Sport fishermen are calling for a renewed cull of harbour seals near Courtenay on Vancouver Island just as research shows the species has increased 10-fold as a result of protection in local

Legislation in Canada and the U.S. in the early 1970s made it illegal to kill marine mammals without a permit, ending an era of culls and bounties and giving rise to today's thriving harbour seal population.

The population is now relatively stable at 52,000 harbour seals using 650 haul-out sites (beach locations where seals rest) in the Strait of Georgia and Washington state's Puget Sound, according to Peter Olesiuk, a research biologist with Fisheries and Oceans Canada in Nanaimo.

Harbour seals' population has stabilized over the years.
Chuck Russell, Vancouver Sun Files

Olesiuk will deliver a presentation to a Vancouver marine conference this week showing the harbour seal population in local waters has increased about 10-fold between the early-1970s and mid-1990s.

Gerry Scott, with the Comox local of the Sport Fish Advisory Board, said in an interview that
fishermen are not calling for a widespread cull of harbour seals throughout the Strait of Georgia, but feel it is necessary on the Puntledge River to protect a summer run of spawning chinook that is down to a few thousand fish.

He said the seals show up at night under the bridge and use the city lights to gobble up young fish as they come downstream in spring.

"It's amazing, they literally turn upside down and start eating. We have to ensure the survival of those fish," he said.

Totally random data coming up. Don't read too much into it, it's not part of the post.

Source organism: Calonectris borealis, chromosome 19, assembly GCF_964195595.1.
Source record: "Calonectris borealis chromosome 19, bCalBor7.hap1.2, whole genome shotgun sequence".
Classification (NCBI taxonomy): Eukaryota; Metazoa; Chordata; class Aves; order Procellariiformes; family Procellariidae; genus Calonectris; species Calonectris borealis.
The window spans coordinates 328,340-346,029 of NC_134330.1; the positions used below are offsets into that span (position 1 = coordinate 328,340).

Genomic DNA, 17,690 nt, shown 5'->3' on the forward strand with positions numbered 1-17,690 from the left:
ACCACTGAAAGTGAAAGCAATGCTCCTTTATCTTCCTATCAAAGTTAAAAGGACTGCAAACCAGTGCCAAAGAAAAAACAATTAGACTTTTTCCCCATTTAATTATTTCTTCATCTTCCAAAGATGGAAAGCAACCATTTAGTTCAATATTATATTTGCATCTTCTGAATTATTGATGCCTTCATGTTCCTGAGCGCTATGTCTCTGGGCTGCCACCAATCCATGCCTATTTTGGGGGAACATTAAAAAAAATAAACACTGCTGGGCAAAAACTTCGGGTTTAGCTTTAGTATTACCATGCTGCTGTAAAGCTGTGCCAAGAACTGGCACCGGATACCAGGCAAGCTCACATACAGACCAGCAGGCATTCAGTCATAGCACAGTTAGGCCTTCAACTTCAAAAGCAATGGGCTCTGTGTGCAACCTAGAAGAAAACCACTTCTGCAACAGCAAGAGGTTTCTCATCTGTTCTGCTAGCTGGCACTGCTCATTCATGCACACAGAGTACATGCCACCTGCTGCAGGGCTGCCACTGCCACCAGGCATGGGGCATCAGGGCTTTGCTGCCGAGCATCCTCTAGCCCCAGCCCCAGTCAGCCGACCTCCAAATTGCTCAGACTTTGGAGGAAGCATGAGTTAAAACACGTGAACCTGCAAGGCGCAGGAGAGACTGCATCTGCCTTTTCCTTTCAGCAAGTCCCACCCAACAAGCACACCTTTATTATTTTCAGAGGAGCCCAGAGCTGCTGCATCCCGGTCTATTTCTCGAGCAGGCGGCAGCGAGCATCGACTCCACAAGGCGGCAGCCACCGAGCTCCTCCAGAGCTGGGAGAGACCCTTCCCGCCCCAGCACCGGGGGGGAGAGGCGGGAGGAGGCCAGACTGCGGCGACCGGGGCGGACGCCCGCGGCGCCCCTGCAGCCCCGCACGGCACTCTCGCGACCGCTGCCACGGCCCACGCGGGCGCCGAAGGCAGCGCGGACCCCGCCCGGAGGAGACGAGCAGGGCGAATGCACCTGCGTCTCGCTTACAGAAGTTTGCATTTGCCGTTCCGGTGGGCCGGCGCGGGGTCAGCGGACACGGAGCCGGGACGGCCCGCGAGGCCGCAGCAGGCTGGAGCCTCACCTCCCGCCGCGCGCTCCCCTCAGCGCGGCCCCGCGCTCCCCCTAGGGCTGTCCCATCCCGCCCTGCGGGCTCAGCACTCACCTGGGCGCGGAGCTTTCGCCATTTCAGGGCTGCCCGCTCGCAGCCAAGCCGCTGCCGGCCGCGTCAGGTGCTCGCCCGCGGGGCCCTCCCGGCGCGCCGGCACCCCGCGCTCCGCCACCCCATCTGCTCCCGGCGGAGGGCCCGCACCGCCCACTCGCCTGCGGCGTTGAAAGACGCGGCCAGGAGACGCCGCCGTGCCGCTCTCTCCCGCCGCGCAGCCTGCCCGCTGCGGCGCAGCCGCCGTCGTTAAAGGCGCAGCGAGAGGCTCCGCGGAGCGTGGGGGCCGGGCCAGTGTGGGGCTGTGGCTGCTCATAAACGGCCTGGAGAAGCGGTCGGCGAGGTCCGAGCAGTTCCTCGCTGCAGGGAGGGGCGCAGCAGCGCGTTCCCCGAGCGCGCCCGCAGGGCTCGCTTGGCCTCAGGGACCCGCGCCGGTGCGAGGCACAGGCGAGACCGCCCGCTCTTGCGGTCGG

Andrew Trites, director of marine mammal research at the Fisheries Centre at the University of B.C., said salmon runs decline for a variety of reasons, often directly the result of human actions.

He's seen no hard research to show the Puntledge River cull of a decade ago achieved anything.

Seals are easy scapegoats because they can be seen following salmon during spawning migrations in the fall, he said. People fail to realize seals may be of "net benefit" to salmon because they eat a greater number of hake throughout the year. "Hake are one of the largest predators of salmon," he said.

Harbour seals aren't the only ones that benefited from the marine mammal protection legislation.

Steller sea lions have increased steadily in local waters, and are estimated at 500 to 1,500,
Olesiuk reports. It is a species of special concern in B.C., officially threatened in Alaska.